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December 22, 2018   ·   0 Comments

By Jacqueline Stuart

Christmas was the last thing on the time traveller’s mind on December 22, 1924, as he hurried eastward along Connaught Avenue, heading toward the big match factory next to the railway. There apparently had been an explosion there and such an event in such a setting had to be bad news.
When he joined the crowd outside the building he learned that two men had been seriously burned. Edward Shortill, the factory’s manager and mastermind, and George D. Reid, a druggist by trade, were on their way to hospital in Toronto.
The men had been mixing a batch of the material needed to tip a million matches. It was a secret formula and no one else was allowed into the special chemical room. Jacob Peterman, who managed the building, had urged them to be careful and to take their time, but Mr. Shortill said he had to get on with it because he wanted to be home in Toronto that evening.
Immediately after the explosion, Mr. Peterman rushed to the room where he found both men in dire straits. Even as he looked aghast at Edward Shortill that man’s clothes burst into flame. Machinery had been blown apart, doors in the building had burst open, and windows were broken.
The time traveller thought back to the first days of the match factory.
The original building on the site had accommodated a furniture maker, Office Bureau. That structure burned down in suspicious circumstances in 1918, just one day after a winding-up order had been granted. The Town of Aurora was a principal creditor and became owner of the property. It was two years before the Town found a purchaser for the site: the Continental Match Company. The company planned to build a fire-resistant structure on the surviving foundations and would also make some additions; it expected to employ about thirty men.
There were many delays but in the summer of 1924 assurances were made by Edward Shortill that regular production would soon begin. The procedure in the chemical room that December afternoon was one of the final steps toward achieving that goal.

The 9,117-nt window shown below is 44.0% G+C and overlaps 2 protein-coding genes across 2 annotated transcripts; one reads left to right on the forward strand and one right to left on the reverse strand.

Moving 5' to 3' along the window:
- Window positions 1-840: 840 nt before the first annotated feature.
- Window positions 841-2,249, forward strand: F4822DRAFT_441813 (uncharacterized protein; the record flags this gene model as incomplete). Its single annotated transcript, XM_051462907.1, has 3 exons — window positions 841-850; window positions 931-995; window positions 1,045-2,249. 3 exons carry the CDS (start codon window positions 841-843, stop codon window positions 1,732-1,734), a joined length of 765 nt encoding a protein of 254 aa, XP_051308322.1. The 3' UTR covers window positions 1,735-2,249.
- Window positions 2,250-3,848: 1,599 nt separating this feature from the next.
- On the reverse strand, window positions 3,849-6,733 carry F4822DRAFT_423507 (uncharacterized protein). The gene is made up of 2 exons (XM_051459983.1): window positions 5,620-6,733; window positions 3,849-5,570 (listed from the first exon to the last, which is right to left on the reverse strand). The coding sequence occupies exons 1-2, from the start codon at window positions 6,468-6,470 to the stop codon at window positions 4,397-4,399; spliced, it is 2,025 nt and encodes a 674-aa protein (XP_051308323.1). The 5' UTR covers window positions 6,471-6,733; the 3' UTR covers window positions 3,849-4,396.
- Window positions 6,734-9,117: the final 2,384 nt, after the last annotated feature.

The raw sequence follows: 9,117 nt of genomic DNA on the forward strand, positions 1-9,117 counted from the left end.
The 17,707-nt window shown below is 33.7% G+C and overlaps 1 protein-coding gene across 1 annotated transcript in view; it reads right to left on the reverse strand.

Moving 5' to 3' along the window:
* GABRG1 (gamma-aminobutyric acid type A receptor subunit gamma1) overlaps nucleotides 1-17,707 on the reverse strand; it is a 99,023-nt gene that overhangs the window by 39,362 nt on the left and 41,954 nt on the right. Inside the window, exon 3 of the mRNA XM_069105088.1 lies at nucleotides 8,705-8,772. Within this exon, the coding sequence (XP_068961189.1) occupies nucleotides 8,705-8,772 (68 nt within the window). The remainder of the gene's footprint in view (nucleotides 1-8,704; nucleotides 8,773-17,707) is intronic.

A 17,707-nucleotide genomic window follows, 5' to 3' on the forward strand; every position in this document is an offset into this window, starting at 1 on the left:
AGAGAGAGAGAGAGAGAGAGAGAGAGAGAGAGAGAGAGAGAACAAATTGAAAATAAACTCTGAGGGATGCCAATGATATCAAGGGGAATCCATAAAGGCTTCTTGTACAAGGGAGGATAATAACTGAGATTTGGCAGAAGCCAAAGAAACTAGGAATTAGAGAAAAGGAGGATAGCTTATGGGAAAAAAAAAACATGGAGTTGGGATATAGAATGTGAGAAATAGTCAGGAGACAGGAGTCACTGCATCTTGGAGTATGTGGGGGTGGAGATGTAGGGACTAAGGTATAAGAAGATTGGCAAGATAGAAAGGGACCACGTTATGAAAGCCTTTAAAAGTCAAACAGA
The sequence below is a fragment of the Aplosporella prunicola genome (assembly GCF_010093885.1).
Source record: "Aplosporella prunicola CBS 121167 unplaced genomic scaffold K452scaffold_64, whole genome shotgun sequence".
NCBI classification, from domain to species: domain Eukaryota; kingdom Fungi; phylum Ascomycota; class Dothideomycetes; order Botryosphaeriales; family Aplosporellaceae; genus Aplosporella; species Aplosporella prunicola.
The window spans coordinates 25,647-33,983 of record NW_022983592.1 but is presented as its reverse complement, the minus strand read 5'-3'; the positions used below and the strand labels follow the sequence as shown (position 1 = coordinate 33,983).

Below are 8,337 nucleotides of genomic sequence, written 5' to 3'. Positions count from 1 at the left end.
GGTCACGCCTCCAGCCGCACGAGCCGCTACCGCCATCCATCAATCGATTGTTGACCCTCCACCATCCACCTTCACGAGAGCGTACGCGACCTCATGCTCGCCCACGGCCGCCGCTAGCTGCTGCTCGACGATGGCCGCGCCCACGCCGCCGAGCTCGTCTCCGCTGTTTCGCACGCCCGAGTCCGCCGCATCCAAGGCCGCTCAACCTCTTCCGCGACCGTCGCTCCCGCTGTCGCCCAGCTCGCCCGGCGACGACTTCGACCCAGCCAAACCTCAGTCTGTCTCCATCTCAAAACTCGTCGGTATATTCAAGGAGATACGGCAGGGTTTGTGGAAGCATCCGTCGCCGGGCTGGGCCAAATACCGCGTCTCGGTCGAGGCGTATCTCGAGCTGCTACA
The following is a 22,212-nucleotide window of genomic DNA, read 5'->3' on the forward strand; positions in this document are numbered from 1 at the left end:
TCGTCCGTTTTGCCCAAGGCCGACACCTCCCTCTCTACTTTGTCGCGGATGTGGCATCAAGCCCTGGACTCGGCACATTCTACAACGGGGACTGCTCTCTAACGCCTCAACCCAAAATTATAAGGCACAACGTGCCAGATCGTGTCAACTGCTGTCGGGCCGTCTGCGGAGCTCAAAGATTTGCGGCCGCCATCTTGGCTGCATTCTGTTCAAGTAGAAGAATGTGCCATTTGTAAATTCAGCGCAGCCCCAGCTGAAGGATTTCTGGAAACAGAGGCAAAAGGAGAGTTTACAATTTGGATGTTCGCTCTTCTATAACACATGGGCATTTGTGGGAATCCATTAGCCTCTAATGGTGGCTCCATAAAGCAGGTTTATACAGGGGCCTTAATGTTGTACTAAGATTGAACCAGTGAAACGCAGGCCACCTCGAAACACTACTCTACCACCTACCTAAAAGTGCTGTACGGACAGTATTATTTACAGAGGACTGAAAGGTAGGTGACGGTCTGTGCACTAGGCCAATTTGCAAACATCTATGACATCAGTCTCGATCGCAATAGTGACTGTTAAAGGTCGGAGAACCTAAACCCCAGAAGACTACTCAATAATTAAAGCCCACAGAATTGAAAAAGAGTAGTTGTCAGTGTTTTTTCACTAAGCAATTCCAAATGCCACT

As he was leaving the scene, the time traveller heard that Mr. Shortill had died in the ambulance soon after leaving Aurora.
People were muttering about the future of the match factory and the traveller knew their concerns were justified. The business would be wound up six months later. The building would then be occupied by one enterprise after another, each starting up with high hopes, only to fail after a few years. Dishwashers. Dehydrated foods. Even another match company, the Aurora Match Corporation: that one did for a short time actually produce matches, in the late 1920s.
Leaping far ahead, the time traveller surreptitiously accompanied a Town committee on a visit to the main building in the mid-2000s. It was an eerie space then: vast, silent, and empty. What sort of industry could occupy such a huge structure, steps from a residential neighbourhood?
The traveller returned to December 1924. He did not need special gifts to know that it would be a sad Christmas for Mr. Shortill’s family and an anxious one for Mr. Reid’s. But perhaps for a few days the rest of the Continental Match employees would be able to put aside their fears for the future and enjoy a happy holiday.



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